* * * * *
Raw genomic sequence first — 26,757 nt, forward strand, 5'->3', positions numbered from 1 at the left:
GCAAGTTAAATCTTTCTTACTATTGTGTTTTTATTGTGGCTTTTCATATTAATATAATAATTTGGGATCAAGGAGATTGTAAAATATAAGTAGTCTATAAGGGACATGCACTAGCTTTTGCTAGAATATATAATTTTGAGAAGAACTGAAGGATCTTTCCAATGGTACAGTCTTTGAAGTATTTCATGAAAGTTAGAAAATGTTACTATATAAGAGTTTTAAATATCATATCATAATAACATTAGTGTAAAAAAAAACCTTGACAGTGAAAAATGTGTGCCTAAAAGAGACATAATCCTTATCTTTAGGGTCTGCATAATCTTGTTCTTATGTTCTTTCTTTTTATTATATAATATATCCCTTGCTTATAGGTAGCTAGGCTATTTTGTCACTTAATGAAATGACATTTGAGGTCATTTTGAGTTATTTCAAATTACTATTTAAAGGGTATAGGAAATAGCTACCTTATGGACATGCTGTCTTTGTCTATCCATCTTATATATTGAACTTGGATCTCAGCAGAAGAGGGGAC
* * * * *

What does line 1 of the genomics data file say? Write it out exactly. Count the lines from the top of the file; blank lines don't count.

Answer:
Raw genomic sequence first — 26,757 nt, forward strand, 5'->3', positions numbered from 1 at the left: